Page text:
13th Age takes the OGL d20 foundations and turns it to it’s most photogenic angle and gave it proper lighting. All the things you expect from it are there, but they look and feel better.
13th Age is presented very well, and puts down into writing tricks that many GMs have implemented in their own games. The result of this is that new GMs, or GMs who feel very closely bound by the rules find a new kind of freedom in the story-focused mechanics that were absent from other d20 fantasy games. In some cases, I get the feeling that there are GMs that really feel the need for these things to be found in the Rules As Written in order for it to be valid as to destroy any doubt as to the source of their decision to improvise as opposed to “houseruling” the same ideas.
This doesn’t mean that 13th Age doesn’t bring anything new to the table. There are a few interesting mechanics, such as the Escalation Die, which could be an extra thing to look forward to in combat as a bonus to represent combat momentum is a neat idea.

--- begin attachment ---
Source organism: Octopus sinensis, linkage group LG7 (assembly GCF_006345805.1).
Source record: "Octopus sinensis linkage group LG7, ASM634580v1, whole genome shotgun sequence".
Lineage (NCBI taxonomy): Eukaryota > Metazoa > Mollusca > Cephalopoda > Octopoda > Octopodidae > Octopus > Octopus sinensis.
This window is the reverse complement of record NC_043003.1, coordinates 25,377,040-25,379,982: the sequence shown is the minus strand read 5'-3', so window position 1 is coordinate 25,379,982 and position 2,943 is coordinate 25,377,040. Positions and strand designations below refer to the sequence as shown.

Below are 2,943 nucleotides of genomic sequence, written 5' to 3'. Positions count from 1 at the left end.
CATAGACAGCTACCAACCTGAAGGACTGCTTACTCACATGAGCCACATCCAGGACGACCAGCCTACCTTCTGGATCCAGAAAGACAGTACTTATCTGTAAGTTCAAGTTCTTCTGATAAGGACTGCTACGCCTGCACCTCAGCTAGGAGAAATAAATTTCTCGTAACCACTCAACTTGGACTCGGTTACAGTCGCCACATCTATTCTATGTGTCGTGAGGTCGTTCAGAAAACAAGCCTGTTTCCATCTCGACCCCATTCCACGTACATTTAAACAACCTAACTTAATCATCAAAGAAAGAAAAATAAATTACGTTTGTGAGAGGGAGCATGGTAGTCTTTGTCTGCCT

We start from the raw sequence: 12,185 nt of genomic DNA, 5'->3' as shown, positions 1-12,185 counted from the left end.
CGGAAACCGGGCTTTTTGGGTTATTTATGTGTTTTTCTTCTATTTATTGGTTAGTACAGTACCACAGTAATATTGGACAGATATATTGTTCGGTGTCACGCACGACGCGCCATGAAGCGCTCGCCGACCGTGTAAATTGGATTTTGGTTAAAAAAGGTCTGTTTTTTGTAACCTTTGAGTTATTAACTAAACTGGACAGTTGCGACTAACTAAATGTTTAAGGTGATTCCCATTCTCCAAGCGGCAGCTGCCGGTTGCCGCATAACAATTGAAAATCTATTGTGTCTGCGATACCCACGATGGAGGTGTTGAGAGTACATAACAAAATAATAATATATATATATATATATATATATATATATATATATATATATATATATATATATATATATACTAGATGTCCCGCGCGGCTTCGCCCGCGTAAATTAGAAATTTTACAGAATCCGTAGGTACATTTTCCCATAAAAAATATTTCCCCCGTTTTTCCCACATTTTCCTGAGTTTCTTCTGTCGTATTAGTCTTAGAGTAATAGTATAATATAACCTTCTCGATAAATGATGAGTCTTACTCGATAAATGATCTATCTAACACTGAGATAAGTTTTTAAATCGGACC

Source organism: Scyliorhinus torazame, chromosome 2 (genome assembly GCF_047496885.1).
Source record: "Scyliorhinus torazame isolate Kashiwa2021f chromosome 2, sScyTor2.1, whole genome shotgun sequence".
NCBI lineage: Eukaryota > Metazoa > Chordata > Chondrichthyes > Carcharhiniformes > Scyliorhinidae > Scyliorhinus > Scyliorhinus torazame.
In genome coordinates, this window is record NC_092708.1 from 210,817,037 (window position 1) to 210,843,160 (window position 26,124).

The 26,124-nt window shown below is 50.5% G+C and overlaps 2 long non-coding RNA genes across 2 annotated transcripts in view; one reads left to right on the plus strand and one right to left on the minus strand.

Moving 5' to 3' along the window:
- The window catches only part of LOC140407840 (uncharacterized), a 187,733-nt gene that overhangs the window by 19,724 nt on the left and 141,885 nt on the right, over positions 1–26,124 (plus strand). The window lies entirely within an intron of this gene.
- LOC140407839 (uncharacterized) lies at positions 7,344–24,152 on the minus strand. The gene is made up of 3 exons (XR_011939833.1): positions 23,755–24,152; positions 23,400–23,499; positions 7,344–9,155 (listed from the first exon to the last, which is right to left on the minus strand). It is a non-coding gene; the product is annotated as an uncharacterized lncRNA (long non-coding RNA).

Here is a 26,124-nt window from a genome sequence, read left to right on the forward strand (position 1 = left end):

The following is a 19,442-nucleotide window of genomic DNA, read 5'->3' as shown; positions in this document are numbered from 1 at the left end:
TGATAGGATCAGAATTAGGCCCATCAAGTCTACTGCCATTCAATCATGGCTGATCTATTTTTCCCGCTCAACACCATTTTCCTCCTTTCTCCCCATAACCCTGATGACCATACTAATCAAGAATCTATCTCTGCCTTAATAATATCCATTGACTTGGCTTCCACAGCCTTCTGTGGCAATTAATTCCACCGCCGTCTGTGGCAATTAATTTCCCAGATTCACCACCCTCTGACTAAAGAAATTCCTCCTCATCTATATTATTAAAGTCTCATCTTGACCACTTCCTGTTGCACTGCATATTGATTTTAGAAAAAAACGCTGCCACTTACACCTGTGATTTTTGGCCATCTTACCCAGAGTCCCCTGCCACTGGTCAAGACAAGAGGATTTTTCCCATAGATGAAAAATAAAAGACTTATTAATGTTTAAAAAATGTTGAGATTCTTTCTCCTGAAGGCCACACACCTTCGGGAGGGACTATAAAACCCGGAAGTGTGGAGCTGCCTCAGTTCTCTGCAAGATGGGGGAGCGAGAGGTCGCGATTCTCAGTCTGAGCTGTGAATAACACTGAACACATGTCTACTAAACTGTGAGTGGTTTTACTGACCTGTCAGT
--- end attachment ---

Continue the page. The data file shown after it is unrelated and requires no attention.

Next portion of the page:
Given this, it’s impossible to give 13th Age poor marks, but the challenge for it is how it can innovate beyond introducing story elements into d20. The metagame reasons for it’s design are sound, and the Icons are a great idea for helping GMs, but after applying lessons that have been in general circulation in non-d20 games for years I’m having a little bit of trouble finding how else it can come off as better.
That said if you like d20, and are looking to bring in more story elements into your game, then 13th Age is a no brainer. Get it study it and use what you can get out of it. Old hands at story games on the other hand might find 13th Age to be a little bit underwhelming as it feels like a “My First Storygame” manual for D20 fans.